RIM Braces For "The Big Reset"

RIM Braces For "The Big Reset"

It was still Frosty Friday, with free frozen treats for hundreds of employees at Research In Motion Ltd.’s campus of squat, concrete buildings in Waterloo, Ont., despite financial results that sent shares of the former high-tech darling plunging.

“I guess we can still afford ice cream, eh?” one older employee said as he strolled by two young workers heading towards a trolley with an umbrella of RIM blue-and-white in the company’s parking lot.

For the young interns eating their chocolate-dipped ice cream, the taste was bitter-sweet. Like thousands of young programmers and computer engineers in Canada, they’ve been dreaming of landing a full-time job at RIM, the creator of the BlackBerry and the gold standard for technology in Canada.

But now, “I assume there will be nothing,” one of the young engineers said about the prospects for full-time employment, as the other nodded. They had found out, via Facebook, that the company is planning layoffs.

Long the economic engine of the Waterloo region – and of Canada’s tech sector – RIM is suddenly flagging badly in the smart phone wars, losing ground to rivals Apple Inc. and a slew of devices running Google Inc.’s Android operating system. That reality was brutally clear in Thursday’s announcement that the company’s revenue projections are plummeting, profits are under serious pressure, and jobs losses are on the way.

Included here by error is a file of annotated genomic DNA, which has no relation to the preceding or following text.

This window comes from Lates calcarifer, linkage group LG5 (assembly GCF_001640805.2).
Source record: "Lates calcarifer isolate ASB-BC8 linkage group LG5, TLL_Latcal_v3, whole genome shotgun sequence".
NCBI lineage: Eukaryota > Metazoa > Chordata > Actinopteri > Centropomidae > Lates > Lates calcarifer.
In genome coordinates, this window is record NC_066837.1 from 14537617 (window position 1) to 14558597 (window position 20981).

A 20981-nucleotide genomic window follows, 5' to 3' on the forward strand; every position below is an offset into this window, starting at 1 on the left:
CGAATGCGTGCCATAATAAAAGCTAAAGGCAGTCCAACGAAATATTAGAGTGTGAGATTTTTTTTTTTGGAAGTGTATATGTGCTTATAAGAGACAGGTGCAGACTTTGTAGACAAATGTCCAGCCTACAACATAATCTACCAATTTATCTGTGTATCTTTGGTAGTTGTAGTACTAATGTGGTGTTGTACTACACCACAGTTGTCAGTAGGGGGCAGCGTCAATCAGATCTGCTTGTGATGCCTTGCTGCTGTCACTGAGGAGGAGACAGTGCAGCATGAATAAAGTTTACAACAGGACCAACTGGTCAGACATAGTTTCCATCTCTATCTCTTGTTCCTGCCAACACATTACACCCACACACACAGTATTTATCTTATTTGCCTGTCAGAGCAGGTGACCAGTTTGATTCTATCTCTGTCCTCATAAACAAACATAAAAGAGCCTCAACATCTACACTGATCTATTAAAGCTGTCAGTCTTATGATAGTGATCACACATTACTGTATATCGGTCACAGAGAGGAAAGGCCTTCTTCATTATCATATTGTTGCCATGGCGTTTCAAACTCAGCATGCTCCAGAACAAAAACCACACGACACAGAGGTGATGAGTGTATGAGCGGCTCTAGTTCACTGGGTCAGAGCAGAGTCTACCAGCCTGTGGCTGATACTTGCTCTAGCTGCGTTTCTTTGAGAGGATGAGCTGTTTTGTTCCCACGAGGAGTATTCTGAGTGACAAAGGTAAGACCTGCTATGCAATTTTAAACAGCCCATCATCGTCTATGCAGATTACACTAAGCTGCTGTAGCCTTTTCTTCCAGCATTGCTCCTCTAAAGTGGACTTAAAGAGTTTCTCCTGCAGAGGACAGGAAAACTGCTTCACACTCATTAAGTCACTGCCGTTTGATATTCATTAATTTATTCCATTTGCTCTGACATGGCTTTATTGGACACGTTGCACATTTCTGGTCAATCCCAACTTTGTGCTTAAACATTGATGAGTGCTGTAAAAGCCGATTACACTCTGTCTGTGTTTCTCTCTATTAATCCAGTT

RIM’s long run as a favourite among investors and financial analysts is ending with a thud, as well, as the stock plunged 21 per cent on Friday to close at $27.24. Phillip Huang at UBS Securities dubbed RIM’s next phase as “the big reset” as it attempts to recapture is former stature.

The tense atmosphere around RIM headquarters is part of a broader tableau of fear and frustration, as the potential impact of RIM’s decline is dissected in boardrooms and cafeterias across Canada.

“We are so critically dependent on them,” said Thomas Keenan, a University of Calgary professor with a high-tech focus. “You kind of need a cheerleader, you need somebody that you can rely on. It’s like you can’t have an ecosystem without some big fish.”

For the young engineers whose careers depend on that ecosystem, the prospect of lucrative post-graduation employment at RIM is suddenly precarious. One employee said the firm was being understandably more cautious with hiring and scrutinizing new hires more carefully, as RIM weathers a brutal transition.

Many employees find it fascinating to see the public obsession with RIM’s troubles. They see the characterization of a Canadian technology company locked in a losing battle with rivals such as Apple and Google as unfair, since those titans simply have more marketing power and sway over popular opinion. RIM is continuing to innovate, employees say, and working hard through a transition period as new products are slated to be launched.